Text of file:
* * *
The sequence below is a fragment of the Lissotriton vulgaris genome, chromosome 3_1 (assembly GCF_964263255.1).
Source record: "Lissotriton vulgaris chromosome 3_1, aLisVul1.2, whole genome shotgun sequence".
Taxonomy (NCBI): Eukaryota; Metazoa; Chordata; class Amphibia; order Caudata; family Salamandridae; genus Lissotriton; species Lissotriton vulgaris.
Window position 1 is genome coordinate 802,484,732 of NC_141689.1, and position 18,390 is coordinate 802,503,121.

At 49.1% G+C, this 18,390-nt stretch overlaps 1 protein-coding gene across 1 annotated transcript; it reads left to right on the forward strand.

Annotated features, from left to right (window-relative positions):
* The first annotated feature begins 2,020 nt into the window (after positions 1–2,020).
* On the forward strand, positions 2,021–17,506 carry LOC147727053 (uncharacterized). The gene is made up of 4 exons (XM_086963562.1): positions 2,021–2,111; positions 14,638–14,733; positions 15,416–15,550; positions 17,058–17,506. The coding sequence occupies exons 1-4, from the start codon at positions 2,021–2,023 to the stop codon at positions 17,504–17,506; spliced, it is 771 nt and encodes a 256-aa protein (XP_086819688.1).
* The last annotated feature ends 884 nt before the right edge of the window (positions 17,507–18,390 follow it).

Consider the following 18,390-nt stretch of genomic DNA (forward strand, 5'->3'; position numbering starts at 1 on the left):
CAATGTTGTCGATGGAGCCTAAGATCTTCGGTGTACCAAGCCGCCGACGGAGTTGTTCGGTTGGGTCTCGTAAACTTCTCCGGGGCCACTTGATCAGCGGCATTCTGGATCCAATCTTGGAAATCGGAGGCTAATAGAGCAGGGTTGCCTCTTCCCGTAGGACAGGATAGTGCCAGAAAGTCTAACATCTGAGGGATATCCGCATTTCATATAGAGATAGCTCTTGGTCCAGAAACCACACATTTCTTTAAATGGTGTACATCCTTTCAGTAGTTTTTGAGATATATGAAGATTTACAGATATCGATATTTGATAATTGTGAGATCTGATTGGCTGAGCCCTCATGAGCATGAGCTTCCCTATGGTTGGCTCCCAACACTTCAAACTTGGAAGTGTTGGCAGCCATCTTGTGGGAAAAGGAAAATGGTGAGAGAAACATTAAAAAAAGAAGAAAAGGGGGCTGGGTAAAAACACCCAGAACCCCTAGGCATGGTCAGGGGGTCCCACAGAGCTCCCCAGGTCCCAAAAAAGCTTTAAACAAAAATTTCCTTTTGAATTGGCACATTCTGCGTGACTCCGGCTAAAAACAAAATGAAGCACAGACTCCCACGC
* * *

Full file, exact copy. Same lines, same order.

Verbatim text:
The sequence below is a fragment of the Lissotriton vulgaris genome, chromosome 3_1 (assembly GCF_964263255.1).
Source record: "Lissotriton vulgaris chromosome 3_1, aLisVul1.2, whole genome shotgun sequence".
Taxonomy (NCBI): Eukaryota; Metazoa; Chordata; class Amphibia; order Caudata; family Salamandridae; genus Lissotriton; species Lissotriton vulgaris.
Window position 1 is genome coordinate 802,484,732 of NC_141689.1, and position 18,390 is coordinate 802,503,121.

At 49.1% G+C, this 18,390-nt stretch overlaps 1 protein-coding gene across 1 annotated transcript; it reads left to right on the forward strand.

Annotated features, from left to right (window-relative positions):
* The first annotated feature begins 2,020 nt into the window (after positions 1–2,020).
* On the forward strand, positions 2,021–17,506 carry LOC147727053 (uncharacterized). The gene is made up of 4 exons (XM_086963562.1): positions 2,021–2,111; positions 14,638–14,733; positions 15,416–15,550; positions 17,058–17,506. The coding sequence occupies exons 1-4, from the start codon at positions 2,021–2,023 to the stop codon at positions 17,504–17,506; spliced, it is 771 nt and encodes a 256-aa protein (XP_086819688.1).
* The last annotated feature ends 884 nt before the right edge of the window (positions 17,507–18,390 follow it).

Consider the following 18,390-nt stretch of genomic DNA (forward strand, 5'->3'; position numbering starts at 1 on the left):
CAATGTTGTCGATGGAGCCTAAGATCTTCGGTGTACCAAGCCGCCGACGGAGTTGTTCGGTTGGGTCTCGTAAACTTCTCCGGGGCCACTTGATCAGCGGCATTCTGGATCCAATCTTGGAAATCGGAGGCTAATAGAGCAGGGTTGCCTCTTCCCGTAGGACAGGATAGTGCCAGAAAGTCTAACATCTGAGGGATATCCGCATTTCATATAGAGATAGCTCTTGGTCCAGAAACCACACATTTCTTTAAATGGTGTACATCCTTTCAGTAGTTTTTGAGATATATGAAGATTTACAGATATCGATATTTGATAATTGTGAGATCTGATTGGCTGAGCCCTCATGAGCATGAGCTTCCCTATGGTTGGCTCCCAACACTTCAAACTTGGAAGTGTTGGCAGCCATCTTGTGGGAAAAGGAAAATGGTGAGAGAAACATTAAAAAAAGAAGAAAAGGGGGCTGGGTAAAAACACCCAGAACCCCTAGGCATGGTCAGGGGGTCCCACAGAGCTCCCCAGGTCCCAAAAAAGCTTTAAACAAAAATTTCCTTTTGAATTGGCACATTCTGCGTGACTCCGGCTAAAAACAAAATGAAGCACAGACTCCCACGC